Changes are in order for in-stream video to reach its revenue potential
In-stream video is a massive - but still not fully developed - source of income for online publishers. According to one nationally recognized online research firm, streaming video revenue in the U.S. will double over the next three years to more than $7 billion annually. Chances are it would grow even faster, were it not for the reservations of many advertisers and ad agencies.
Today, the majority of online video ad spending is concentrated on a small number of "safe" websites. ABC, NBC, CBS and Hulu, with a small number of other sites sprinkled in, are where most major advertisers spend their online video ad dollars.
Why isn't video spending spread more equitably across the broader Web marketplace? BrightRoll, in its 2011 survey of ad agency media buyers, found that 22.3 percent of respondents felt that "limited reach" was the top factor restricting the growth of online video. Another 15.2 percent cited "lack of targeting capabilities," while 9.8 percent pointed to "poor inventory quality."
Clearly, leading advertisers and their representatives are seeking the same kind of accountability and transparency in online video buys that they enjoy in display advertising. Yet no commonly held, trusted framework exists to provide assurance for video placement.
The reason is that online video buys - a purchase that demands consistent, responsible and identifiable attributes - are anything but standardized. Adjacent site content, physical placement and viewer targeting are just some of the variables that make in-stream video the untamed Wild West of online advertising.
On every website with video playback capability, programming surrounds the video frame that may or may not complement the advertiser's content. It may be irrelevant, unsuitable or even objectionable. Then there is the issue of location. Is the frame above the fold? Is it placed within a banner? Many sites offer video placement as part of a game or within a social media context. It may be auto-play, continually streamed, or on-demand. It may be high-definition . . . or of only moderate quality.
Ironically, many site publishers are eager to self-report on their suitability for major video ad buys. Online ad networks offer some help with this, through limited pre-buy analysis and centralized, server-based video delivery methods. But without a unifying standard for both video run quality and suitability of content, such attempts - for the media buyer, at least - are cumbersome at best.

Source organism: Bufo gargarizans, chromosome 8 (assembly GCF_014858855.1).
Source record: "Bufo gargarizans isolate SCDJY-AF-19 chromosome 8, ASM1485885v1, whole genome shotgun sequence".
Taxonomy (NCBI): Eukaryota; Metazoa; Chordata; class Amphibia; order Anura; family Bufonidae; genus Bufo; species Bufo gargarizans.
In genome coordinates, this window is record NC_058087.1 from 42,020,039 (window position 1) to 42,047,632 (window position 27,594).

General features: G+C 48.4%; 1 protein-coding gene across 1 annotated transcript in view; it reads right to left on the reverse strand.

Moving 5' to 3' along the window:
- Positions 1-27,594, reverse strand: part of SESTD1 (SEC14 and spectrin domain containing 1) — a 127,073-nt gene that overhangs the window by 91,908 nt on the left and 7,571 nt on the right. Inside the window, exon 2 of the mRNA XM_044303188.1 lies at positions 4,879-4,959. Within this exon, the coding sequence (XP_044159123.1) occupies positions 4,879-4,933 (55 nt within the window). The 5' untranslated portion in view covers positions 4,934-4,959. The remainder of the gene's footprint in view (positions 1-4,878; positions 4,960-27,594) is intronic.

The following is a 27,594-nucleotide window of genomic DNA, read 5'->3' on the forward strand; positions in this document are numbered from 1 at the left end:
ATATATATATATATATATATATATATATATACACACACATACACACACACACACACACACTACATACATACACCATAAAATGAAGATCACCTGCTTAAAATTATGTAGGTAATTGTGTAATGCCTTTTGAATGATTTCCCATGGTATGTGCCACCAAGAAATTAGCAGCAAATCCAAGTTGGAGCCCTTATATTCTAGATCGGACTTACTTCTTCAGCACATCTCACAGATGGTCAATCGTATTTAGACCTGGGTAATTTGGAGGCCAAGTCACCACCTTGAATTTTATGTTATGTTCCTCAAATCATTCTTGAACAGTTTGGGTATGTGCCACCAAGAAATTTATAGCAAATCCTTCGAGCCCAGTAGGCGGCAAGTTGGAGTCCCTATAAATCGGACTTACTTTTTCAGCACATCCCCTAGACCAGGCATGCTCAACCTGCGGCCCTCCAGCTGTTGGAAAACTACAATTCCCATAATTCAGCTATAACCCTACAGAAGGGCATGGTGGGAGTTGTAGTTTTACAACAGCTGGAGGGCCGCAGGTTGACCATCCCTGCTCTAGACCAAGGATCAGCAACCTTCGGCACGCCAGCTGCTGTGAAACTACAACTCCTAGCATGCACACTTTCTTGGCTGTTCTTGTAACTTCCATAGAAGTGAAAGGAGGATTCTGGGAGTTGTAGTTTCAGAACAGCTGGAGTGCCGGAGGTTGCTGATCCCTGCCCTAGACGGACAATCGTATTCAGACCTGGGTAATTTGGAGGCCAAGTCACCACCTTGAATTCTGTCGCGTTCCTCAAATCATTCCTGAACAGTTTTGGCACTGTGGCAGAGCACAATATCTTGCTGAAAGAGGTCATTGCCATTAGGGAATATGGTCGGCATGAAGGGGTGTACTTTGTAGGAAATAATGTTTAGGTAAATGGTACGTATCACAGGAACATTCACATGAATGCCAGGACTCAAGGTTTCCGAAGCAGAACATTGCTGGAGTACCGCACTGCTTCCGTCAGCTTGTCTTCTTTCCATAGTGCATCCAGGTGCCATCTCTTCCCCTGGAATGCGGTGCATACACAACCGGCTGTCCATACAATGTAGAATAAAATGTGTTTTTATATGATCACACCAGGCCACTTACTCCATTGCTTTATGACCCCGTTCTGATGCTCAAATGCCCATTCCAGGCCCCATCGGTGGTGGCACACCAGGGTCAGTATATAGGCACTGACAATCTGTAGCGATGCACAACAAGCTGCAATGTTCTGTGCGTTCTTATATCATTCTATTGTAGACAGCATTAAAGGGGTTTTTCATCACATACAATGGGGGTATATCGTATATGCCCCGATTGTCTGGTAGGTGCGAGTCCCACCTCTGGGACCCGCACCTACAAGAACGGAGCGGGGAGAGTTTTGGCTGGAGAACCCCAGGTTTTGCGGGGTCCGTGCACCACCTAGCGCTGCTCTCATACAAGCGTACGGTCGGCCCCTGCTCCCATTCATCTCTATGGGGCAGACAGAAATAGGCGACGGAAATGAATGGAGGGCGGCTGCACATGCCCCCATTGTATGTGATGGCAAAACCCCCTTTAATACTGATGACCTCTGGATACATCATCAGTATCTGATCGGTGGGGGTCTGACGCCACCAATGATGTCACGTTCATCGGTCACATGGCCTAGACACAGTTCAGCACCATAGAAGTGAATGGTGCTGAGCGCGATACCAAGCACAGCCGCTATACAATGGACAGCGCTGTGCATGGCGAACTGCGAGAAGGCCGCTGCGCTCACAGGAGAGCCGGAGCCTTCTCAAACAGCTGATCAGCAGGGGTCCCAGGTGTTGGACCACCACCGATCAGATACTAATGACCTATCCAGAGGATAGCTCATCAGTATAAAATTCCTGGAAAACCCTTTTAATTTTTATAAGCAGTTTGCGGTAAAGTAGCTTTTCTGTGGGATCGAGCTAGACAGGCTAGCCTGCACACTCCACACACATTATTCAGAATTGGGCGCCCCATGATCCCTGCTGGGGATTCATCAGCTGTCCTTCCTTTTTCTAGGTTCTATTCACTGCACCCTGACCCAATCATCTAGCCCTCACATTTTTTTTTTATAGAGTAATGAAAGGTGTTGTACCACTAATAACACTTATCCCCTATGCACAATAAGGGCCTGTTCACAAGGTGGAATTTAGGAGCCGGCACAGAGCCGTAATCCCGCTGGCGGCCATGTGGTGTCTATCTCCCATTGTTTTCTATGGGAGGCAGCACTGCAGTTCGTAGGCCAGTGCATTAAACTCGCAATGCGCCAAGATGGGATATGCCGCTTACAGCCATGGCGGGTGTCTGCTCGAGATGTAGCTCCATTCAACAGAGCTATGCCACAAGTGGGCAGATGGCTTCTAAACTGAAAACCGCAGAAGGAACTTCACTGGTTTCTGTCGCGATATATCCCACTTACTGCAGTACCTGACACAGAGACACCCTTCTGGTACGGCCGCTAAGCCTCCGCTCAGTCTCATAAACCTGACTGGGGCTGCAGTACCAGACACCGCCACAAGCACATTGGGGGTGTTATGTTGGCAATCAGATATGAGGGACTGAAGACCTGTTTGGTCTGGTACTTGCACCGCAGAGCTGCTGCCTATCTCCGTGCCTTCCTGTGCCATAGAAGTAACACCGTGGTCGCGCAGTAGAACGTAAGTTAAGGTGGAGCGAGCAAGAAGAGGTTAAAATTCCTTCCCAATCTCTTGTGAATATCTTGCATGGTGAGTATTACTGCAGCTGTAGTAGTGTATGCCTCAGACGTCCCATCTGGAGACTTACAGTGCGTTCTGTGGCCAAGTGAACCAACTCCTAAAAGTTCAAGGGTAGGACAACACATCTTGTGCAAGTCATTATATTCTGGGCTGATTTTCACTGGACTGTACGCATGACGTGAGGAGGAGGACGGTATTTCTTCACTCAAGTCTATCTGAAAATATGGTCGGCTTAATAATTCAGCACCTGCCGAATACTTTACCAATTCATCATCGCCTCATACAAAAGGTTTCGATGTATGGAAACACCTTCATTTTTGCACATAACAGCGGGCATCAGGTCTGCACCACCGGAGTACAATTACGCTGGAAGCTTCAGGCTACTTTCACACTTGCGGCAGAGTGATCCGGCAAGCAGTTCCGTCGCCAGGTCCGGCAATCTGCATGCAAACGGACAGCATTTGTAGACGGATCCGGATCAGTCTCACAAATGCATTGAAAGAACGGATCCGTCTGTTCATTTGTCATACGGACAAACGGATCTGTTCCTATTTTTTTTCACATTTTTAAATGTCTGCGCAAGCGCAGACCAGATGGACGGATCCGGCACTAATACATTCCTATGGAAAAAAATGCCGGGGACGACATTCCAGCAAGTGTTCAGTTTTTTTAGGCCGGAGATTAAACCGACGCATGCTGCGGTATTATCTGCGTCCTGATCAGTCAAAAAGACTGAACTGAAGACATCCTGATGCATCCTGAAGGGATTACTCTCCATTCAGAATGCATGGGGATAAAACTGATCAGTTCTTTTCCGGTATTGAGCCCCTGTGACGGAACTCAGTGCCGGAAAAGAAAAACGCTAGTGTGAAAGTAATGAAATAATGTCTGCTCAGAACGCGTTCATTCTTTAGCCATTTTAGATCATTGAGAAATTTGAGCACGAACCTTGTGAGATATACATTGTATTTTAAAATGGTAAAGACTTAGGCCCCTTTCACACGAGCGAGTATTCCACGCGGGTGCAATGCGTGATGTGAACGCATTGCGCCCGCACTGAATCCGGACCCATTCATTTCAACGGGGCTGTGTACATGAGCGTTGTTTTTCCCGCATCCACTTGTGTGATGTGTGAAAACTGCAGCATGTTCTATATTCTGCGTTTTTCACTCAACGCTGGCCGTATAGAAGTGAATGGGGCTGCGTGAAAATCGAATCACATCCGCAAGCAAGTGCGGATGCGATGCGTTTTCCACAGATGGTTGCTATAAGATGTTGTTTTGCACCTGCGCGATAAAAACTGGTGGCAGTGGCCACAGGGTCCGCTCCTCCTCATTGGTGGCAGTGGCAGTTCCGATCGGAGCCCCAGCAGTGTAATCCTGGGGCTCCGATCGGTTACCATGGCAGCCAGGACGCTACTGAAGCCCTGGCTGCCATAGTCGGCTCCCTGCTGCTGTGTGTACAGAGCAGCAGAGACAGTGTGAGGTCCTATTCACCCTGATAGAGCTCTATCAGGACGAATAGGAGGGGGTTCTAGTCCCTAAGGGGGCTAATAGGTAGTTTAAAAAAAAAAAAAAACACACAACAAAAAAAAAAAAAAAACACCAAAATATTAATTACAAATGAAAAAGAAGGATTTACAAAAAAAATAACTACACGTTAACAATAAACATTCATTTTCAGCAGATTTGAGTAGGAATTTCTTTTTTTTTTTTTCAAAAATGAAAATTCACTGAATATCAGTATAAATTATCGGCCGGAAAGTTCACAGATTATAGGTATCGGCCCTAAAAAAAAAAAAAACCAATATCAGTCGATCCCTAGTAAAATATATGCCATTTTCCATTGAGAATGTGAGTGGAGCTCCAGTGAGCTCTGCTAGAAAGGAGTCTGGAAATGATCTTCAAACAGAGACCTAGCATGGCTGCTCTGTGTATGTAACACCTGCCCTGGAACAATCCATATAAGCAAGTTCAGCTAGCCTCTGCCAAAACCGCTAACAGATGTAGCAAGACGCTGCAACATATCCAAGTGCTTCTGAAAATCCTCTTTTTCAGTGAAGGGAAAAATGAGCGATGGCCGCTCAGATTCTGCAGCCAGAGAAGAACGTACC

To fix the situation, advertisers need a virtual seal of approval for online inventory. An industry-standard metric, recognized by parties on all sides of a purchase, will create the accountability that major brands must have to justify their investments. With such a standard in place, video advertising revenue can finally reach its potential.
To be useful, such a standard must cover qualitative as well as quantitative variables; a site's audience profile, content suitability and click analytics must be combined with player type, rendition quality, pass-along tracking and many other attributes. It should give publishers objective data they need to provide assurances of site quality and audience reach, and it should support the creation of new services such as inventory segmentation and improved targeting capabilities.
Finally, results must be made available to both agency and advertiser through a convenient dashboard that supports comparisons against campaign targets for adjustment and optimization, all in real time.
Another advantage of an independent, universally accepted rating system is that it will provide pricing efficiencies. For the first time, advertisers can confidently stratify their purchases through pricing tiered for both reach and quality. If budgets are adjusted, buyers can quickly move to those sites most effective in achieving campaign goals.
Such auditing and evaluation standards for online video are sorely needed - and long overdue. The Web is arguably the most powerful, pervasive and targeted medium ever created.
With online video rating sources now coming into existence, ad networks and site publishers would do well to encourage the use of such standards as a uniform and defensible mark of quality for their offerings. Moreover, media executives should encourage their use for the benefit of their agencies as well as their clients.
About the Author: Brian Mandelbaum is the founder and CEO of Clearstream, a video evaluation platform for advertising agencies and marketers.